The holiday season is over and I'm back at the office -- while everyone recovers from their festivities, the beginning of January is always a bit quiet on the performing arts front. The Cleveland Museum of Art, however, is pressing along uninterrupted with the series of monthly concerts in the galleries featuring performances of Cleveland Institute of Music students.

While previous performances have been in the 1916 Building's galleries, tonight's concert moved to one of the Contemporary galleries and continued a trend of increasing attendance. The next concert, by the way is Wednesday, February 1st at 6:00 -- perhaps a fine prelude to the CIM@Severance concert on at 8pm just down the street.

Tonight's concert began with Violist Annalisa Boerner introducing her selection of four movements from Bach's Suite No. 2 -- originally composed for solo cello but "stolen" for solo viola. As Ms. Boerner began playing her suite of dances, the gallery was filled with a delightfully warm sound on a cold winter night. While I can't say I would have called the pieces dances without prompting, the emotions ranged from deep and almost sad in one movement to a passioned embrace in another and a more lively higher mood in another.

Following, organist Paula Maust returned to the instrument she played at the last concert in the galleries introducing her selections -- under the heading of "Christmas Miniatures" -- reminding the audience that this is the 11th day of Christmas. Both were delightful but had distinctly different sounds, Nicolas-Antonie Lebegue's Puer Nobis Nascitur was more evocative of the sounds of a flute than the lumbering weight of an organ. Johann Pachelbel's Der Tag ist so freudenreich, on the other hand, was unmistakably Organ-esue (Organic?) and sounded as if it would be right at home as a processional for a religious service.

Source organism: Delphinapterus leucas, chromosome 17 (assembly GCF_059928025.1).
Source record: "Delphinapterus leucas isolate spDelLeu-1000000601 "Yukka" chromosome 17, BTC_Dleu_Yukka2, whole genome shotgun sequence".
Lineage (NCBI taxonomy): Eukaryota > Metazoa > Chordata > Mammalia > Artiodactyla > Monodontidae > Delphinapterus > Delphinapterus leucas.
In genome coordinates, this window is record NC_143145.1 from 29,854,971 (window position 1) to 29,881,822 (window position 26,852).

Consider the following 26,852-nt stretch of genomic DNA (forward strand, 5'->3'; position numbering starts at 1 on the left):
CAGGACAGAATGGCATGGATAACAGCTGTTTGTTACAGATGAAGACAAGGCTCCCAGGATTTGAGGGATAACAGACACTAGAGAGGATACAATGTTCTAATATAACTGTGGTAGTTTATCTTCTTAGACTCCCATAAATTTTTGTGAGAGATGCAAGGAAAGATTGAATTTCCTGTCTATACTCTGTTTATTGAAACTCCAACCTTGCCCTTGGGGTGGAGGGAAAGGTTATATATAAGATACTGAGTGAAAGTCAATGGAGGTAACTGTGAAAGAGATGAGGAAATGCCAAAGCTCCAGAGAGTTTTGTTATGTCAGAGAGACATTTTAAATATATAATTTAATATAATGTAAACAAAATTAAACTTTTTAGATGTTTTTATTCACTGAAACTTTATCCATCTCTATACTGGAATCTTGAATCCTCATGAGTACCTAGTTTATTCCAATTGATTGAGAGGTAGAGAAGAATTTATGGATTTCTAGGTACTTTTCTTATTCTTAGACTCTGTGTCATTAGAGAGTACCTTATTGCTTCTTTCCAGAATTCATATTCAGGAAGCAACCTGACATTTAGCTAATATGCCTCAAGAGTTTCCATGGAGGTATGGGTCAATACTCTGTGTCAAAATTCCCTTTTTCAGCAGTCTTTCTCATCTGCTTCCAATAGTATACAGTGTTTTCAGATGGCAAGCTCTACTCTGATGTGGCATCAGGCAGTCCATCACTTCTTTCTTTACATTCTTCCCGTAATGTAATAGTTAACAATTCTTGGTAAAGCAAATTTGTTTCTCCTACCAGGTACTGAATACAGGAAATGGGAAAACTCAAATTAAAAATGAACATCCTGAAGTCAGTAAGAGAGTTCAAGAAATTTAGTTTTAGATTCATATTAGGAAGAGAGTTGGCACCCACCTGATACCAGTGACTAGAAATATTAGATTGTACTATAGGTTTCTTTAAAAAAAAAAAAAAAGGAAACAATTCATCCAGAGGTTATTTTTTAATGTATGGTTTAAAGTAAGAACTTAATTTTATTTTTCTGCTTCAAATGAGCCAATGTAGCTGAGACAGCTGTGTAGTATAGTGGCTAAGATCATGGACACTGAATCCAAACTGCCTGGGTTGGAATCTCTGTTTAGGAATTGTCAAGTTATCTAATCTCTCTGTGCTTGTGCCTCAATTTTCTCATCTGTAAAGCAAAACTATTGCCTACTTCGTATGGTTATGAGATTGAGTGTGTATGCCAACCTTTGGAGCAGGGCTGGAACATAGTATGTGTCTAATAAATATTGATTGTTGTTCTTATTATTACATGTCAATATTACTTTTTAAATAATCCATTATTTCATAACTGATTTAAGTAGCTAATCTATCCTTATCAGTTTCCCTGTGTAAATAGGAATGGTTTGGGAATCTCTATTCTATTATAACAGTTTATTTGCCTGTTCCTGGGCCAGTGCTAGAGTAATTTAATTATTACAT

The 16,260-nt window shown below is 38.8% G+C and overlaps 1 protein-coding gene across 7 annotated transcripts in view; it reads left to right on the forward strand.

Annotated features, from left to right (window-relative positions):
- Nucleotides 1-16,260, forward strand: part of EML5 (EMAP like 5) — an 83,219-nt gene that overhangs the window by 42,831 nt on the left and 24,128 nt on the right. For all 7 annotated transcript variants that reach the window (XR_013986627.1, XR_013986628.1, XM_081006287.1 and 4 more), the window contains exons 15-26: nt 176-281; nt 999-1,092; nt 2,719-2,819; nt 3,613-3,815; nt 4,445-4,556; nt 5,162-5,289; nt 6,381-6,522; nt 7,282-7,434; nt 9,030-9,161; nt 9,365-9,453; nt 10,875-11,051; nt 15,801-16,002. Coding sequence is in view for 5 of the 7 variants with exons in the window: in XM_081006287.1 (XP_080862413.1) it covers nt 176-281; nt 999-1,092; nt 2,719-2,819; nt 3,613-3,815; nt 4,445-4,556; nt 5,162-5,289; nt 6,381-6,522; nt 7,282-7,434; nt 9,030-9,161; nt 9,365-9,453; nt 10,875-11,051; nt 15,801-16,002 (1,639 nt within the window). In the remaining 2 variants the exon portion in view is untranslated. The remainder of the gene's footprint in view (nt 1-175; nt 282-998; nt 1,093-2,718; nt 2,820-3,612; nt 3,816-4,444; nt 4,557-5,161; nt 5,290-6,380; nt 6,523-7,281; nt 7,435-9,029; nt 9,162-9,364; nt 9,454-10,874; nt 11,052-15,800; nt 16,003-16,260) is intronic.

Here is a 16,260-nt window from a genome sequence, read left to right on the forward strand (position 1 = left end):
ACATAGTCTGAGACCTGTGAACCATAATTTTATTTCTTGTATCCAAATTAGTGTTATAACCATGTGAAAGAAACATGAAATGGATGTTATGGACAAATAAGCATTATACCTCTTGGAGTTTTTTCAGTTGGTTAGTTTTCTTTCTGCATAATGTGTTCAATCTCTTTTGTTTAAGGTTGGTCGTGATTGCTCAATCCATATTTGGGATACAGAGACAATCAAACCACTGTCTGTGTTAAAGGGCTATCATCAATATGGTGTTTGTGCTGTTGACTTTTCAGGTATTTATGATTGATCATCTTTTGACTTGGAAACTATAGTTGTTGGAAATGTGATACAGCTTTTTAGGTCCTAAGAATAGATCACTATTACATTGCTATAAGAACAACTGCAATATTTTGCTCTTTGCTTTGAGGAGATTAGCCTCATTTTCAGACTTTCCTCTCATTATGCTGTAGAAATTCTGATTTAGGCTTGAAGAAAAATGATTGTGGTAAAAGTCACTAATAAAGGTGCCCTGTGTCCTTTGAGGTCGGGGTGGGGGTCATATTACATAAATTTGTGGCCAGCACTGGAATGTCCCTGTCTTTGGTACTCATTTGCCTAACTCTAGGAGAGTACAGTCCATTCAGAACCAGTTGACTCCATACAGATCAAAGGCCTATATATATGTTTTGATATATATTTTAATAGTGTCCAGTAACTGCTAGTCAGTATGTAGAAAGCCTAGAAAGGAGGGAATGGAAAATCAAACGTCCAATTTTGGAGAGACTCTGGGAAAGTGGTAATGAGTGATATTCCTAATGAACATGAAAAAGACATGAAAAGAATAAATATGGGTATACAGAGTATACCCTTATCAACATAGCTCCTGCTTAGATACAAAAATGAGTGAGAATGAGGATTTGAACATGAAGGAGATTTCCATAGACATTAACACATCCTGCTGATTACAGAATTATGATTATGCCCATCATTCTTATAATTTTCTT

Next, Bach's Partita No. 3 for solo violin played by Mr. Boson  Mo. In introducing the piece he was sure to point out that unlike the earlier Bach piece, this composition had not been stolen from another instrument and instead was originally composed for solo violin. The Gavotte en Rondeau was the most familiar piece from the program and rather happy -- fitting in nicely with the bright colors of the contemporary galleries. The Bouree was rather short by comparison but faster in tempo, and it was during this movement when the "moth to the candle" effect was most noticed as guards and patrons seemed to be gravitating toward and lingering in the music.

Mr. Mo continued with a distinctly different piece in Caprices for Solo Violin by Niccolo Paganini, without whom, Mr. Mo observed, violinists may not have had to practice as much and while this struck me as less musical than the pieces before it, it also seemed more expressive and an excellent fit for some of the more abstract visuals that surrounded  the musicians tonight.

Stravinsky's Elegy for solo viola, played by Ms. Ji Young Nam by contrast seemed out of place in its profoundly mournful mood surrounded by abstract bursts of color and energy.

Closing out the program, and the icing on a luscious cake, was Elinor Rufeizen's repeat performance off Steve Reich's New York Counterpoint for Clarinet and Tape, which was featured on the program for her recital at CIM a few weeks ago and one of the more unusual compositions I've heard. As I wrote then, "was layer upon layer of music created a polyphonic chaos that grew and subsided, ebbed and flowed: A note would build, reverberate, then decay while another note existed in the same space. Then other notes would appear and take over the stage. You could hear the sounds of the subway ... then the hustle and bustle of a crowd on the sidewalk ... then a traffic jam. All of the ambient noise you encounter in New York captured by a solo and recorded clarinet" -- while I think the gallery acoustics were a bit harsh on the sound letting ones eyes take in the art while the ears take in the music the two seemed to be perfectly matched: Explosions of layered color and notes; the twisted metal of a mangled exit stair with the distortion of a decaying note.

But neither art nor music is decaying in Cleveland.